Barquentine or Brigantine?
Starting in 1749, Captain Ephraim Cook sailed several times to Nova Scotia, bringing settlers from Europe. In 1754, Cook sailed to the South Shore to start his own settlement at Mahone Bay and began shipbuilding. By 1900, every man, woman, and child was directly or indirectly sustained by this industry. Shipyards remained the primary business of Mahone Bay until the mid-1970s, producing well over 1,000 ships in 220 years of shipbuilding.
As you make your way along the main streets, you’ll notice the metal ship silhouette signs fixed to poles along the route. Hosted by the Mahone Bay Heritage Boat Yard Co-op, these represent many of the styles of ships that were produced here in those years. Though many seem similar, they were carefully designed to suit particular needs, functions, and crew sizes.
Enjoy learning the names of these proud vessels and some of the terms that distinguish the features of each, and visit us to see the bay where seafarers from near and far continue to make port. You might even catch sight of a schooner!
A barque or bark is usually a three-masted vessel, with the fore and main masts square-rigged and the mizzen mast or after mast rigged fore and aft. The four-masted barque was a relatively common rig on the oceans, but only two were built in Canada. The John M. Blaikie was launched in 1885 at Great Village, and the Kings County was launched in 1890 at Kingsport.
A barquentine is a vessel with the foremast rigged square, and the other masts rigged fore and aft. In Mahone Bay, the Nicanor, 463 tons, and Ravenswood, 524 tons, were built in the John H. Zwicker shipyard in 1886 and 1890.
The Bermuda sloop rig, also known as a Marconi rig, refers to a configuration of mast and rigging and is the typical configuration for most modern sailboats. This configuration was developed in Bermuda in the seventeenth century, but the term “Marconi” was a much later reference to the inventor Guglielmo Marconi, whose wireless radio masts resembled Bermuda rigs.
A brig is a two-masted vessel square-rigged on both masts and differentiated from the snow rig by the absence of a trysail mast and having the trysail, also known as a spencer, spanker or driver, hoisted on the aft side of the main mast. The brig is a very old and efficient sailing rig, and the class was still in use up to the very end of the age of sail.
A brigantine is a two-masted vessel square-rigged on the foremast, with fore-and-aft sails on the mainmast. The brigantine is shown with two staysails set between the masts. Used primarily for cargo and plying the eastern seaboard and northern Altantic Ocean, these vessels hauled wood, coal, fish, and local products south, returning to our shores with sugar, rum, molasses, and other southern manufactured goods.
A cat boat or a cat-rigged sailboat, is a single-hulled sailing vessel characterized by a single mast carried well forward, near the bow of the boat.
The coastal schooner was the workhorse of our coastal trade. She was probably not much more than 100 tons, and carried everything from timber and coal, to bricks, general cargo, and loads of hay to offshore island communities.
A fishing schooner has two or more masts with fore and aft sails. Similar to the famous Bluenose, in addition to all the normal lower sails, they carry a main gaff topsail and a fisherman staysail set between the masts. This silhouette depicts a vessel with her winter rig.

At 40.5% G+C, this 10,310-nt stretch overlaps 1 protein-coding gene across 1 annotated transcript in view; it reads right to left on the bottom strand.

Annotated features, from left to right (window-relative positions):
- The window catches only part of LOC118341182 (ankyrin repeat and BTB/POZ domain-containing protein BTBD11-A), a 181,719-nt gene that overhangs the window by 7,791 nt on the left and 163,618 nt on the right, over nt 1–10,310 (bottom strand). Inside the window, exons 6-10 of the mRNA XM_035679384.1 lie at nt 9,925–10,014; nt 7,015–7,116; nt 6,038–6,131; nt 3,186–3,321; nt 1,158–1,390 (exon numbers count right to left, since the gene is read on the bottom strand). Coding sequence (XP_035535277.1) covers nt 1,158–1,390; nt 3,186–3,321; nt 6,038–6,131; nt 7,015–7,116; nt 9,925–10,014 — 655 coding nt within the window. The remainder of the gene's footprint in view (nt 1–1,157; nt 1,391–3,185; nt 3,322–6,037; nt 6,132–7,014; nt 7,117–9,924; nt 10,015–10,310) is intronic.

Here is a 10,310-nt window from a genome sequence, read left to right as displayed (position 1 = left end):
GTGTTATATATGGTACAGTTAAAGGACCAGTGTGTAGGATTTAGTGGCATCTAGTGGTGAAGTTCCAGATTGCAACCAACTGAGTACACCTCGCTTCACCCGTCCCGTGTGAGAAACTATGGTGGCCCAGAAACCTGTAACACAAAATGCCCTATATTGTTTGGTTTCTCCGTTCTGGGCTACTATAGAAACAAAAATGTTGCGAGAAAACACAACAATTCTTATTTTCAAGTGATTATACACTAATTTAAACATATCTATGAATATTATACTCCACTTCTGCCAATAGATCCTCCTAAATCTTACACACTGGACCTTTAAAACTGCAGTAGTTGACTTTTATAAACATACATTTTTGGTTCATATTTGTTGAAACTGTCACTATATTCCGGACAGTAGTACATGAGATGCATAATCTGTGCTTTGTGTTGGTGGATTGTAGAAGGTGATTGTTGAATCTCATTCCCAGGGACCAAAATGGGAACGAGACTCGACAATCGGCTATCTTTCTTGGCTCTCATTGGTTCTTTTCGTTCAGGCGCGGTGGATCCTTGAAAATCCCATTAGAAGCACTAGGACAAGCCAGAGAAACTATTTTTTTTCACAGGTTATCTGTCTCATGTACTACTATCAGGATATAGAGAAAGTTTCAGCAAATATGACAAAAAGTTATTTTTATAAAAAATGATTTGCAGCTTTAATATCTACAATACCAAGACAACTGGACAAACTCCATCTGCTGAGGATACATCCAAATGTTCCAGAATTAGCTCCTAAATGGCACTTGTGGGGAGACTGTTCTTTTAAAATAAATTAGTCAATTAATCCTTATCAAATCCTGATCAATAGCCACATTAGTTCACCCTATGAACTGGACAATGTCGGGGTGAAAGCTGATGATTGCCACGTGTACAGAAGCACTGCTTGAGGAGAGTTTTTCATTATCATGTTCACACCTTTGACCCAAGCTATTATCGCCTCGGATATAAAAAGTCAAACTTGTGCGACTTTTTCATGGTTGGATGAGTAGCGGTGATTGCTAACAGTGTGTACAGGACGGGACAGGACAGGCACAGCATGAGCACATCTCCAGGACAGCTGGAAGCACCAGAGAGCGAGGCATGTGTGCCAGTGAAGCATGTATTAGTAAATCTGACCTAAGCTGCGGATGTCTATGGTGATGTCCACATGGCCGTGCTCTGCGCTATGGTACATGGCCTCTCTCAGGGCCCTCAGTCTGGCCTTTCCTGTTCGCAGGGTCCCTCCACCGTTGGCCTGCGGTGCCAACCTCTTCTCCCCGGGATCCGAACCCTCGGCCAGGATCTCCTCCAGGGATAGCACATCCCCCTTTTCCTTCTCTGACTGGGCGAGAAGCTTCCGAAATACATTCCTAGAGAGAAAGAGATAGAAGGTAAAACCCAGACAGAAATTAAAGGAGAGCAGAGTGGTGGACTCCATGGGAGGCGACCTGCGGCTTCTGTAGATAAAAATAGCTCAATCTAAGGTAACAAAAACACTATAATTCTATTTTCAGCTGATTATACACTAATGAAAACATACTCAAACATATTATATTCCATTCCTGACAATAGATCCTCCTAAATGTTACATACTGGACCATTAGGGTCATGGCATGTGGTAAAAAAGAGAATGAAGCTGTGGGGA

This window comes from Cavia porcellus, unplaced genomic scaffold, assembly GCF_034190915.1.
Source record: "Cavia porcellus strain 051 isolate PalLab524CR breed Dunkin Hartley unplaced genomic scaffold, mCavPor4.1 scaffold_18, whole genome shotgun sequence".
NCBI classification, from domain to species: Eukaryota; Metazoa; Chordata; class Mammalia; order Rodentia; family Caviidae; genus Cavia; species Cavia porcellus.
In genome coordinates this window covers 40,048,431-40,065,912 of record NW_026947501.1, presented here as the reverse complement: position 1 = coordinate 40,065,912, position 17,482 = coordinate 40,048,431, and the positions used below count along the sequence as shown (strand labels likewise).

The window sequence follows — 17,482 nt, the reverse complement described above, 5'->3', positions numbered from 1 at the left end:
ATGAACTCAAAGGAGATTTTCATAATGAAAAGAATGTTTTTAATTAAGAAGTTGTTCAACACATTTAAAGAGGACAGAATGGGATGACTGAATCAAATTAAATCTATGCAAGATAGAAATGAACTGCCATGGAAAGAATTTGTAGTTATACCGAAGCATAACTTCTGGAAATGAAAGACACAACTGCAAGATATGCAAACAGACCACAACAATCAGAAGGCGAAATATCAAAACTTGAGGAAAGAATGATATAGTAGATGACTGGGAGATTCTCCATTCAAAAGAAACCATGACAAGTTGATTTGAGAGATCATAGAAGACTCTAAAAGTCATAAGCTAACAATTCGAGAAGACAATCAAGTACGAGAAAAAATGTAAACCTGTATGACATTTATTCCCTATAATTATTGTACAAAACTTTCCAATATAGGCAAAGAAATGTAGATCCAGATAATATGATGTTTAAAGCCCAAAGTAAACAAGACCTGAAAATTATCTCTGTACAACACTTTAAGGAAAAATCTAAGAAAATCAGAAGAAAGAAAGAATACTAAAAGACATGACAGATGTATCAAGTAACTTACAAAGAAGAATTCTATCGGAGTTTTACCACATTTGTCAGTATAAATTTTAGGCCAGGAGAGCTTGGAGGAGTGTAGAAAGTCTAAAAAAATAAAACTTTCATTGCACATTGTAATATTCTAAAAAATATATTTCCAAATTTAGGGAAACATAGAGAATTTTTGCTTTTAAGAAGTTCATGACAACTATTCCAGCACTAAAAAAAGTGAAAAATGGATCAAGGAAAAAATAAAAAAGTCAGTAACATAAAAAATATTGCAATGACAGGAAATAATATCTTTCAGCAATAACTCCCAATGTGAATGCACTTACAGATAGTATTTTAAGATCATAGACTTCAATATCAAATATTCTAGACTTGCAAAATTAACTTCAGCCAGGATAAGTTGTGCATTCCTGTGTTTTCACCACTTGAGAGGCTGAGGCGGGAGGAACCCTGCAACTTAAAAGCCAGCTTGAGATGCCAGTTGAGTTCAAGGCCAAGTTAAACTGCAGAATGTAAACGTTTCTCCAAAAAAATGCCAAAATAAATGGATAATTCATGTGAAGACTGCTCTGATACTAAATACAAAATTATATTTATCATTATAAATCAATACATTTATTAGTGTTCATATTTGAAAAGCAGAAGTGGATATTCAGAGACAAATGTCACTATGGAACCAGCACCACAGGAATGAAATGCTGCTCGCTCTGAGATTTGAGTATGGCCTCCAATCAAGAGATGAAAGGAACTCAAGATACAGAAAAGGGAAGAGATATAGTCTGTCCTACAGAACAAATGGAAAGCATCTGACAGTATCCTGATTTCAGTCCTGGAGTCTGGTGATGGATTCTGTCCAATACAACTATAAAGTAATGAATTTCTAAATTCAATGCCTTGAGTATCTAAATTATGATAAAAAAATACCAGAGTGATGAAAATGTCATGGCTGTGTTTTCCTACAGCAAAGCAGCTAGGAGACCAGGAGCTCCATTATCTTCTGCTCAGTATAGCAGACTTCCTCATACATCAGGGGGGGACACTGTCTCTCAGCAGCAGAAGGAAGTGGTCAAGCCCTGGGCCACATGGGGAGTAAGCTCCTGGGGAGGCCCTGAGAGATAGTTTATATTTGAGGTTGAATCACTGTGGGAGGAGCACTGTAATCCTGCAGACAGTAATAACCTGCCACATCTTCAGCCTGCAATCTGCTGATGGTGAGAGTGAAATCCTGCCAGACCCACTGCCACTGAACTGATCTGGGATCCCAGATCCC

The four-masted schooner’s design attempted to reduce individual sail area, raise tonnage, and still manage with a small crew. All sails were set fore and aft and were gaff-rigged with topsails.
A full-rigged ship such as the Kinburn, length 183’, weight 1200 tons, was square-rigged on all masts and was built in 1873 at John H. Zwicker Shipyard. The Kinburn ruled the waves off Lunenburg County for many years, and was widely regarded as the largest ship east of Shelburne for much of the latter half of the nineteenth century.
The gaff sloop is a fore-and-aft rigged vessel with one mast. Most sloops in the nineteenth century were small inshore fishing vessels. In the twentieth century, sloops became the most popular rig for yachts. O. A. Ham Yacht Works, located in Mahone Bay, was a well-known builder of fast and luxurious boats of this design.
Grand Bank Fishing Schooner
The Grand Bank fishing schooner has two or more masts with fore-and-aft sails. Similar to the famous Bluenose, schooners carry a main gaff topsail and a fisherman staysail set between the masts.
The snow or snaw is a type of brig often referred to as a snow-brig, carrying square sails on both masts but with a small trysail mast, sometimes called a snow-mast, stepped immediately abaft the mainmast. This mast would carry a fore and aft trysail — a gaff-rigged sail with boom. The sail and its rigging resembled the mizzen of a ship. A variation had an iron rod called a horse on the aft side of the mainmast, with the luff of the trysail attached to it by rings.
Square Topsail Schooner
A square topsail schooner has a combination of fore-and-aft sails and small square sails. They were popular for coastal trading in the early 1800s. A number of topsail schooners were built and many were sold in Great Britain.
The Tancook whaler evolved in the Mahone Bay area. The double-ended whaler was first built in the 1860s to 1870s. Early boats, 24 to 28 feet, featured lapstrake planking with centreboard and schooner rigging.
A tern schooner (“tern” meaning a series of three) is a three-master built in great numbers all along our shores between 1880 and 1920. These vessels were cargo carriers of between 200 and 400 tons, requiring a crew of six to eight. Our tern silhouette is shown with all sails set except for staysails between the masts.